ligament (lĭgˈəmənt) [key], strong band of white fibrous connective tissue that joins bones to other bones or to cartilage in the joint areas. The bundles of collagenous fibers that form ligaments tend to be pliable but not elastic. They therefore permit freedom of movement within a certain limited range while holding the attached bones firmly in place. For example, the ligaments at the knee limit the movement of the lower leg to a certain range. Other types of ligaments form fibrous sheets that support such internal organs as the kidneys and the spleen.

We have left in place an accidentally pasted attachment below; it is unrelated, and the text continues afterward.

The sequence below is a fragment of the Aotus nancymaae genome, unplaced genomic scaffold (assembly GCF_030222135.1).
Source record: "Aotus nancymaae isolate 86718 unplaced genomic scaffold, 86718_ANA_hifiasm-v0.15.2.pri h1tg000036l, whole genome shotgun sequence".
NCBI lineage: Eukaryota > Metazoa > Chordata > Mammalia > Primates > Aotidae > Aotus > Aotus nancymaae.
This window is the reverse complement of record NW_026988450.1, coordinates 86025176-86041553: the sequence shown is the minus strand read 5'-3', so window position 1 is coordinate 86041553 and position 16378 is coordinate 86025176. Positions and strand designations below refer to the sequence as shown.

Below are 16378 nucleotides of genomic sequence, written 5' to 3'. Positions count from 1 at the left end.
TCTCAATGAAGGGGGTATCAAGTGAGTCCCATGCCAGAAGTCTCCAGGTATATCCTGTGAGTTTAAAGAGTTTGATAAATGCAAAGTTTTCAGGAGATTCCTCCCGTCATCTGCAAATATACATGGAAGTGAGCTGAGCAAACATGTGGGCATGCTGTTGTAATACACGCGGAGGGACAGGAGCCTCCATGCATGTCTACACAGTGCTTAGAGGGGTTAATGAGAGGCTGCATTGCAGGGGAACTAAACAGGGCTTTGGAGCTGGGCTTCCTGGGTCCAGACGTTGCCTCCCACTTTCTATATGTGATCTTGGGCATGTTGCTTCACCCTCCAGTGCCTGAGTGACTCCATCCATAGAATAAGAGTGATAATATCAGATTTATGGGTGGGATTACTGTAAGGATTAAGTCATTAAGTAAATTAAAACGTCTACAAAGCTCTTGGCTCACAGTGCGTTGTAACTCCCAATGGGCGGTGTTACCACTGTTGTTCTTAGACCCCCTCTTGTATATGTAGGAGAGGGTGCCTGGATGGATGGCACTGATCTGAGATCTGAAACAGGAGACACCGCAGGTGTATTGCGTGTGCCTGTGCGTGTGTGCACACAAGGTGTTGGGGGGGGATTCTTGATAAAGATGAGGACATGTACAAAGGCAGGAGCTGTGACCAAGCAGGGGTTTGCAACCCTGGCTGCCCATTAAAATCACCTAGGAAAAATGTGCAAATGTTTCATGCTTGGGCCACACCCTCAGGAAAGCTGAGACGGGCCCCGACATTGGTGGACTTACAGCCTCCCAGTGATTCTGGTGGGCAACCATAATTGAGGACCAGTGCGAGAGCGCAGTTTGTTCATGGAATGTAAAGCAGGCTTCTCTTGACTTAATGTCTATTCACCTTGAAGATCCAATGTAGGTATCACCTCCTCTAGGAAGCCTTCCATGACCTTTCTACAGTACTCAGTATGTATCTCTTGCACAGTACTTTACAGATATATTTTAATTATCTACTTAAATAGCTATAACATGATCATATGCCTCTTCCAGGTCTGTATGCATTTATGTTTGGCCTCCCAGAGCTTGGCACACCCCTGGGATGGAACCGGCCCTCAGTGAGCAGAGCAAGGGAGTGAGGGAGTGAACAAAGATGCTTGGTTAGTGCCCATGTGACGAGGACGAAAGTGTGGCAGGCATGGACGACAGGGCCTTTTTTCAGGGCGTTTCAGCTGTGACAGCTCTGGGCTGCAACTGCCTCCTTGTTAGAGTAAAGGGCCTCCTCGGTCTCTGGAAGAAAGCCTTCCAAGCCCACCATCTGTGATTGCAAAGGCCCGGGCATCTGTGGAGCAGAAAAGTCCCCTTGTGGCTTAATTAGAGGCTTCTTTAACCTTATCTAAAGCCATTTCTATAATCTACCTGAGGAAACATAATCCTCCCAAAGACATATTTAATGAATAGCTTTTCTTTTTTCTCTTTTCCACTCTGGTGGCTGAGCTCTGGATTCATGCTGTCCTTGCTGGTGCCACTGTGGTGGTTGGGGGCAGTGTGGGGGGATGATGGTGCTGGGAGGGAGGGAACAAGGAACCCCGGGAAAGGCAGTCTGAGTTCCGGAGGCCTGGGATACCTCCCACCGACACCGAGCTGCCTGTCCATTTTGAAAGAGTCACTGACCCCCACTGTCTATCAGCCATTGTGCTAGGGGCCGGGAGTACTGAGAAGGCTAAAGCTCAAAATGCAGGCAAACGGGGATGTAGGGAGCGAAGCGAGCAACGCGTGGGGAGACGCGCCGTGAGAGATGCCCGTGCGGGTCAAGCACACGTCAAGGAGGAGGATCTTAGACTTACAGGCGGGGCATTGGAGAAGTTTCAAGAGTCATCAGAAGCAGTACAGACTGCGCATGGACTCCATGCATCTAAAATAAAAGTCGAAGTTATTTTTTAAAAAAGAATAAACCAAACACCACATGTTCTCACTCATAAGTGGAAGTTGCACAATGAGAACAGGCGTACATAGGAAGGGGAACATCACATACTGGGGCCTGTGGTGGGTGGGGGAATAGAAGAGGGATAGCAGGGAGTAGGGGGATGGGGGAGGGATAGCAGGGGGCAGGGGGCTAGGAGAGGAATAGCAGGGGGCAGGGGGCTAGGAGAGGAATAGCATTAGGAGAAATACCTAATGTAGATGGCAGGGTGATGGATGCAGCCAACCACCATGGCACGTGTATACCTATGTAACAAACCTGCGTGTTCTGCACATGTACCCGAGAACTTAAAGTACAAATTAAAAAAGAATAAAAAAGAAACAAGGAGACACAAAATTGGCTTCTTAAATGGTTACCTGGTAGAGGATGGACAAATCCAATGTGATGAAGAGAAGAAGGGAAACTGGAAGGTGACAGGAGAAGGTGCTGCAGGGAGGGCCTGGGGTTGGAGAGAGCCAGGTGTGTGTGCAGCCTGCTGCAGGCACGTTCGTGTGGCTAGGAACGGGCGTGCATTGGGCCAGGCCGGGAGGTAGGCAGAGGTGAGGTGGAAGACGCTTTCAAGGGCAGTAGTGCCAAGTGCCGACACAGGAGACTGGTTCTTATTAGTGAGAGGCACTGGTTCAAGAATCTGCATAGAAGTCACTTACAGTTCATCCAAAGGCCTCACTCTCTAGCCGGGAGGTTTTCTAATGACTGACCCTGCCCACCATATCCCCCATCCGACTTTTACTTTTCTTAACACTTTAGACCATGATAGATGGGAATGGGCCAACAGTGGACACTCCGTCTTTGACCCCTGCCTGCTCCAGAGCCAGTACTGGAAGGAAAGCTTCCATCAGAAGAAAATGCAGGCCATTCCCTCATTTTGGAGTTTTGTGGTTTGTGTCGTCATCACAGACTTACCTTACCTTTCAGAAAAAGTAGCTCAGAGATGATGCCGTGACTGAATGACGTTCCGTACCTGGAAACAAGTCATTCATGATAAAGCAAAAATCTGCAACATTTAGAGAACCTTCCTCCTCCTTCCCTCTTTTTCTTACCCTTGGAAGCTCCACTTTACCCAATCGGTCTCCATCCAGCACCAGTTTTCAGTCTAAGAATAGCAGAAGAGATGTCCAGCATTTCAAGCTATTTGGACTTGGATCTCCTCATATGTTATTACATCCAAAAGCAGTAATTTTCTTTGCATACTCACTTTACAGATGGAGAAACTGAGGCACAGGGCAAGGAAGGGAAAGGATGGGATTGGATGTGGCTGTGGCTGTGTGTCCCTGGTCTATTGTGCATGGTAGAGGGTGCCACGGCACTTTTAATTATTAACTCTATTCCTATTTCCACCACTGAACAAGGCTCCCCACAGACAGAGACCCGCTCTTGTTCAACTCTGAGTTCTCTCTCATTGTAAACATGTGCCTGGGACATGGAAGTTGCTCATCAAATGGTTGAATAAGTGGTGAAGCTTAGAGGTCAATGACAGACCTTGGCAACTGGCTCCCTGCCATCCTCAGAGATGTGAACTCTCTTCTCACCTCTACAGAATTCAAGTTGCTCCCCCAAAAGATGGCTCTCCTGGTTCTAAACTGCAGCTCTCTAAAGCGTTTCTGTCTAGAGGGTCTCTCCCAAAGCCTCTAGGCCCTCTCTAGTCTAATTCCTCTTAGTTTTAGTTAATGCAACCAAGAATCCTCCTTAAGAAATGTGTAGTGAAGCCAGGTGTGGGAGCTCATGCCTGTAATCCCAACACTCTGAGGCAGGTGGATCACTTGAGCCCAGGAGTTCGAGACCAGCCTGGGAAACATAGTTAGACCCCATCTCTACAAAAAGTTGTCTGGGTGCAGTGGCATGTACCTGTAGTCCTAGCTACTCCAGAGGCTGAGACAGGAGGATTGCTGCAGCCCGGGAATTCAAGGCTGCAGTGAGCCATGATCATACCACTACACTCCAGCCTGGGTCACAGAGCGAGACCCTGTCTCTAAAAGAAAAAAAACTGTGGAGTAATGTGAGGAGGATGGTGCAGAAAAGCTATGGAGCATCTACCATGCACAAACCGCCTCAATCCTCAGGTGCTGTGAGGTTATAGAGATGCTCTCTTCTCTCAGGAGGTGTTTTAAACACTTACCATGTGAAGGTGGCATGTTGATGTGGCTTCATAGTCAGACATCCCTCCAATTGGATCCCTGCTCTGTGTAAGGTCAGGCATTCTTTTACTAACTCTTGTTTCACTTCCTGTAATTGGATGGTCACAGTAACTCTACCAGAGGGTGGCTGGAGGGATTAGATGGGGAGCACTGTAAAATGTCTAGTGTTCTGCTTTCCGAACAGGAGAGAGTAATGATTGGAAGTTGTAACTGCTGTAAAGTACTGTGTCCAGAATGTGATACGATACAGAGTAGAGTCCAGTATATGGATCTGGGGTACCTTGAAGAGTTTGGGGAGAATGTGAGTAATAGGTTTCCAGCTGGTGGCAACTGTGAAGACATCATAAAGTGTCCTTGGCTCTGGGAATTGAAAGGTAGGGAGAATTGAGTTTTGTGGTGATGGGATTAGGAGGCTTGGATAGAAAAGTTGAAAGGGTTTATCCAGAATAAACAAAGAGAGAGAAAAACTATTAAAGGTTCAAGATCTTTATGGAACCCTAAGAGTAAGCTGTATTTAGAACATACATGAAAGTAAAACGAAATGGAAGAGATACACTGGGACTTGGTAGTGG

The Columbia Electronic Encyclopedia, 6th ed. Copyright © 2012, Columbia University Press. All rights reserved.

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